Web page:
In their zeal to defund police departments across the country, Black Lives Matter (BLM), fellow activist groups and other radical ideologues haven't yet realized that what they're doing is racist by their own definition.

The cities that the "defund" movement has hit the hardest have seen remarkable increases in crime. And BLM-inspired policies to "reimagine" the criminal justice system routinely result in more hardened criminals being quickly released from jail.

The victims of these crimes? The very minority communities the movement claims to ostensibly support.

Last year, the Portland City Council voted to disband the city's Gun Violence Reduction Team. The result was that the homicide rate in Portland rose 800 percent. The majority of the victims were black men.

In Seattle, the city council ran out the department's first female black police chief, then cut the budget by 20 percent. Officers have abandoned the force in historic numbers due to politically motivated attacks on the police. Predictably, Seattle then saw a 26-year-high homicide rate. And while the black population of Seattle is about 7 percent, black victims accounted for 49 percent of Seattle homicides.

And consider BLM-inspired policies where repeat offenders get off scot-free—not even held on bail because "cash bail is racist." What happened after calls to remove police from majority-minority communities?

We just learned that a homeless man in New York City accused of a random, vicious sucker punch attack had been arrested at least 17 times prior to the incident. His victim? An Asian American.

One suspect in Los Angeles was arrested on suspicion of a car burglary in South Los Angeles, one of the most racially diverse communities in the state. He was released within hours without bail. Later that evening, he was again arrested for allegedly stealing a car. He was again released, only to be rearrested two days later.

Put simply, the BLM strategy is not working. Police violence against communities of color is statistically low. Crime against people of color from actual criminals? It's through the roof—but ignored.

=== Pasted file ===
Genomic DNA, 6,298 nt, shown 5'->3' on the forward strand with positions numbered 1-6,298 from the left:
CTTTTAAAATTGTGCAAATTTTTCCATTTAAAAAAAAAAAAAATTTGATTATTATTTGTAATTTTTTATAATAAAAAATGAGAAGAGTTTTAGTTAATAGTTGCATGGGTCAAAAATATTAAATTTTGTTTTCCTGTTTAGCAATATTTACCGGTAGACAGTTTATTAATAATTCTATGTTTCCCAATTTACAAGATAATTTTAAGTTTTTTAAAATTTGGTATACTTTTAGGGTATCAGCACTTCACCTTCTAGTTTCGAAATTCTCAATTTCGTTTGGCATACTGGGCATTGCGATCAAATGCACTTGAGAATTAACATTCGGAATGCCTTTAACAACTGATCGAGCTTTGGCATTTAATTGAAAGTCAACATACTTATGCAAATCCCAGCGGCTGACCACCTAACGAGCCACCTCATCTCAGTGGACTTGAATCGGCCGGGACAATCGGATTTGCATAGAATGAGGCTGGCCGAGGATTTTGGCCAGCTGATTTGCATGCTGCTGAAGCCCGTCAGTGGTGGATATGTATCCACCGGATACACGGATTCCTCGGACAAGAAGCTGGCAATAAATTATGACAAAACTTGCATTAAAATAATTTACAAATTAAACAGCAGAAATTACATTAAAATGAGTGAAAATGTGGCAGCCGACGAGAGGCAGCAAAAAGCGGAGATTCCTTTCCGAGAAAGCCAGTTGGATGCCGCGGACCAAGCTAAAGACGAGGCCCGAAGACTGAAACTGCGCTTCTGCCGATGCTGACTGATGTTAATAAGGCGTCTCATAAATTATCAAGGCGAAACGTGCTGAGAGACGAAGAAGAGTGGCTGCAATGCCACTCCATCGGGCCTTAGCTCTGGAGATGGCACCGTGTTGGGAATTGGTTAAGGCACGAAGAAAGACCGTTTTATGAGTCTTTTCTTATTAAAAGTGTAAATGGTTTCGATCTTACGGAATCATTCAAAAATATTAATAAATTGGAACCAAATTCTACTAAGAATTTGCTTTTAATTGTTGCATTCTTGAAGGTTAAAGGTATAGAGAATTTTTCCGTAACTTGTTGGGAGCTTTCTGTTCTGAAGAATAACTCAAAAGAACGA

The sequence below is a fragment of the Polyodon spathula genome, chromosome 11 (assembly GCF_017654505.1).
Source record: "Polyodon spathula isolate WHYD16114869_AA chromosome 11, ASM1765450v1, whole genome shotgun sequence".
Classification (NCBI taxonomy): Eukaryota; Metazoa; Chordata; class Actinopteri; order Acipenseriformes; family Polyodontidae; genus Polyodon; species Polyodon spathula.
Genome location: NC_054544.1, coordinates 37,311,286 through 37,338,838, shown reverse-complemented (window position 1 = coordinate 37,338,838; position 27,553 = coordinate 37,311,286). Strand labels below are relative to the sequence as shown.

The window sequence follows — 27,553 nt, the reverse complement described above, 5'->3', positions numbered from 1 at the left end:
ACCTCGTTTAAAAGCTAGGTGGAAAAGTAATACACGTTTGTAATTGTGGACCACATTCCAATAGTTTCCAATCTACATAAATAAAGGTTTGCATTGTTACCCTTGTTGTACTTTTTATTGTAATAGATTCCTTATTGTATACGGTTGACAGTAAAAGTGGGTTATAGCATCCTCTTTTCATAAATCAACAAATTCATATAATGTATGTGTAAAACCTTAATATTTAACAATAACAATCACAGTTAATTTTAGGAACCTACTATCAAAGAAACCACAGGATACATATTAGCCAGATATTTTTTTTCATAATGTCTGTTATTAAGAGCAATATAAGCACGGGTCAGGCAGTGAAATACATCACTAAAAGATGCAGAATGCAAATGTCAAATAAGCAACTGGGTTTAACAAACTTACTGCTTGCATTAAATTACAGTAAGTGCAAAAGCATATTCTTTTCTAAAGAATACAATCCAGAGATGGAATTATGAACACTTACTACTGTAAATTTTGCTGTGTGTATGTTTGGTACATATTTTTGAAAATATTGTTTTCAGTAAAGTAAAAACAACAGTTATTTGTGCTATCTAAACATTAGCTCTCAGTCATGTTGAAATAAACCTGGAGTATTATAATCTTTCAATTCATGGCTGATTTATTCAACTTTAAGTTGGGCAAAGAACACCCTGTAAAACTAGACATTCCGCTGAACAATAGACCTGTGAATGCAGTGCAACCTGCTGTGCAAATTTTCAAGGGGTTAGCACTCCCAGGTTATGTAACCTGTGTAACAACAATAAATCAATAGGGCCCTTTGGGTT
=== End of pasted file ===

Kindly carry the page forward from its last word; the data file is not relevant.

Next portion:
The "defund" movement and de-policing policies it supports have had a disproportionate impact on people of color. So why are BLM activists ignoring the reality? Because the movement is built on fringe political beliefs espoused by activists blinded by cult-like views.

Some of the activists legitimately think they're helping, which is terrifying. Thankfully, though, some people are waking up.

The founder of a BLM group in St. Paul, Minnesota, just released a video calling out the "ugly truth" of the group's positions. He rightly noted that the movement actually hurts black people.

Protester in June 2020Ira L. Black/Corbis via Getty Images

"I believed the organization stood for exactly what the name implies—black lives do matter. However, after a year on the inside, I learned they had little concern for rebuilding black families," he declared.

And it is Republican governors who are stepping in to fight back against BLM's plan.

In Texas, Republican Governor Gregg Abbott declared that he'd defund the cities or counties that defund the police. Under the new law, some tax dollars would be diverted to the departments that have been defunded. And counties of over one million residents must secure voter approval before gutting police budgets. A small group of loud and threatening activists often convince cowardly city councils to ignore the people's will and listen exclusively to a fringe few, and the Texas law addresses that.

Republican Governor Brian Kemp signed a similar law in Georgia. It prohibits cities and counties from cutting police budgets by more than 5 percent in one year or cumulatively across five years.

"Radical movements like the 'defund the police' movement seek to vilify the men and women who leave their families every day and put their lives on the line to protect all Georgians," Kemp said. "This far-left movement will endanger our communities and our law enforcement officers and leave our most vulnerable at risk."

Instead of defunding the police in Florida, Republican Governor Ron DeSantis did the precise opposite. He gave law enforcement a $1,000 bonus for the courageous work they do.

This is welcome news to the communities that care about their police departments, as well as all those who value public safety.

But the anti-police rhetoric and radical policies sweeping the nation have already taken an enormous toll. The tragic reality is that even as more people come to realize the dangers of BLM policies and governors step up in defense of law enforcement, the damage that's already been done cannot be fixed overnight. Not enough people realize yet the actual consequences of the "defund" movement.

Jason Rantz is a frequent guest on Fox News and is the host of the Jason Rantz Show on KTTH Seattle, heard weekday afternoons. You can subscribe to his podcast here and follow him on Twitter: @jasonrantz.

The views expressed in this article are the writer's own.